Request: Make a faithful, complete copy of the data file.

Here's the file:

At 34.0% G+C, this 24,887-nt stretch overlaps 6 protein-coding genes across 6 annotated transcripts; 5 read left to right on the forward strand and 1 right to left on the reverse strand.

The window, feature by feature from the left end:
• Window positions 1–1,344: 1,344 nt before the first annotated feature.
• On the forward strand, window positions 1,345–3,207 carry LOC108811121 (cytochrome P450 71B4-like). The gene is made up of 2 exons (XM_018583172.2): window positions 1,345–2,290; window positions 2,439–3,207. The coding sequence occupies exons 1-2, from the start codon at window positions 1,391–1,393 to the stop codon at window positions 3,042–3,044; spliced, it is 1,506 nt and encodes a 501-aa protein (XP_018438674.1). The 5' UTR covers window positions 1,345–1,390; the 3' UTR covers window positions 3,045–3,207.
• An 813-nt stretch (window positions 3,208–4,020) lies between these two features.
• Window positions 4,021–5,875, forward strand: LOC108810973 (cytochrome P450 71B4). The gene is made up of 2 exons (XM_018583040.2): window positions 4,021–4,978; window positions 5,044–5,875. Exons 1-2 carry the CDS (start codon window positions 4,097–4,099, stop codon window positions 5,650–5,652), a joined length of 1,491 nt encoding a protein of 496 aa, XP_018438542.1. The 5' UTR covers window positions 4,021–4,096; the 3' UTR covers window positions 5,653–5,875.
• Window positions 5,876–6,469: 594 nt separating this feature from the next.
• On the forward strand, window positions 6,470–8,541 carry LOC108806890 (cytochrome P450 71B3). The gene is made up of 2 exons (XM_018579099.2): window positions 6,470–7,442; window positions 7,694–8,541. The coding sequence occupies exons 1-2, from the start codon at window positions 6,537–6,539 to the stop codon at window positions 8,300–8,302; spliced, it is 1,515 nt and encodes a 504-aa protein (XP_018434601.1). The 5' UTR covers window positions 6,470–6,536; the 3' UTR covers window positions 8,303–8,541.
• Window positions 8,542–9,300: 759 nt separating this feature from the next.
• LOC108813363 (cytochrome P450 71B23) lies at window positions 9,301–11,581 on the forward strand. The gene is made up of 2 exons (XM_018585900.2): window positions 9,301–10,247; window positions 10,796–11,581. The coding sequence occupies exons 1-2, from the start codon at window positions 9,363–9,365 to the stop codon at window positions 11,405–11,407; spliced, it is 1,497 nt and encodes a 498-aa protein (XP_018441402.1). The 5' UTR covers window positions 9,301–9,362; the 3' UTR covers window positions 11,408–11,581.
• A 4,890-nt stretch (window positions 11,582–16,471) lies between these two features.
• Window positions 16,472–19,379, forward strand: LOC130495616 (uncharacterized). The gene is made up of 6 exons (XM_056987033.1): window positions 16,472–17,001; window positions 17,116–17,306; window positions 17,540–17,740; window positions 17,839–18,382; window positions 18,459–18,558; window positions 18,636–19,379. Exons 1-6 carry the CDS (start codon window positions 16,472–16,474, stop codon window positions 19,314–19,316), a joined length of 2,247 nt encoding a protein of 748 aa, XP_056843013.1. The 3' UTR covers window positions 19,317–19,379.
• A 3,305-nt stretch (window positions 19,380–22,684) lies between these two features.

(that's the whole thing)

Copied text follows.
At 34.0% G+C, this 24,887-nt stretch overlaps 6 protein-coding genes across 6 annotated transcripts; 5 read left to right on the forward strand and 1 right to left on the reverse strand.

The window, feature by feature from the left end:
• Window positions 1–1,344: 1,344 nt before the first annotated feature.
• On the forward strand, window positions 1,345–3,207 carry LOC108811121 (cytochrome P450 71B4-like). The gene is made up of 2 exons (XM_018583172.2): window positions 1,345–2,290; window positions 2,439–3,207. The coding sequence occupies exons 1-2, from the start codon at window positions 1,391–1,393 to the stop codon at window positions 3,042–3,044; spliced, it is 1,506 nt and encodes a 501-aa protein (XP_018438674.1). The 5' UTR covers window positions 1,345–1,390; the 3' UTR covers window positions 3,045–3,207.
• An 813-nt stretch (window positions 3,208–4,020) lies between these two features.
• Window positions 4,021–5,875, forward strand: LOC108810973 (cytochrome P450 71B4). The gene is made up of 2 exons (XM_018583040.2): window positions 4,021–4,978; window positions 5,044–5,875. Exons 1-2 carry the CDS (start codon window positions 4,097–4,099, stop codon window positions 5,650–5,652), a joined length of 1,491 nt encoding a protein of 496 aa, XP_018438542.1. The 5' UTR covers window positions 4,021–4,096; the 3' UTR covers window positions 5,653–5,875.
• Window positions 5,876–6,469: 594 nt separating this feature from the next.
• On the forward strand, window positions 6,470–8,541 carry LOC108806890 (cytochrome P450 71B3). The gene is made up of 2 exons (XM_018579099.2): window positions 6,470–7,442; window positions 7,694–8,541. The coding sequence occupies exons 1-2, from the start codon at window positions 6,537–6,539 to the stop codon at window positions 8,300–8,302; spliced, it is 1,515 nt and encodes a 504-aa protein (XP_018434601.1). The 5' UTR covers window positions 6,470–6,536; the 3' UTR covers window positions 8,303–8,541.
• Window positions 8,542–9,300: 759 nt separating this feature from the next.
• LOC108813363 (cytochrome P450 71B23) lies at window positions 9,301–11,581 on the forward strand. The gene is made up of 2 exons (XM_018585900.2): window positions 9,301–10,247; window positions 10,796–11,581. The coding sequence occupies exons 1-2, from the start codon at window positions 9,363–9,365 to the stop codon at window positions 11,405–11,407; spliced, it is 1,497 nt and encodes a 498-aa protein (XP_018441402.1). The 5' UTR covers window positions 9,301–9,362; the 3' UTR covers window positions 11,408–11,581.
• A 4,890-nt stretch (window positions 11,582–16,471) lies between these two features.
• Window positions 16,472–19,379, forward strand: LOC130495616 (uncharacterized). The gene is made up of 6 exons (XM_056987033.1): window positions 16,472–17,001; window positions 17,116–17,306; window positions 17,540–17,740; window positions 17,839–18,382; window positions 18,459–18,558; window positions 18,636–19,379. Exons 1-6 carry the CDS (start codon window positions 16,472–16,474, stop codon window positions 19,314–19,316), a joined length of 2,247 nt encoding a protein of 748 aa, XP_056843013.1. The 3' UTR covers window positions 19,317–19,379.
• A 3,305-nt stretch (window positions 19,380–22,684) lies between these two features.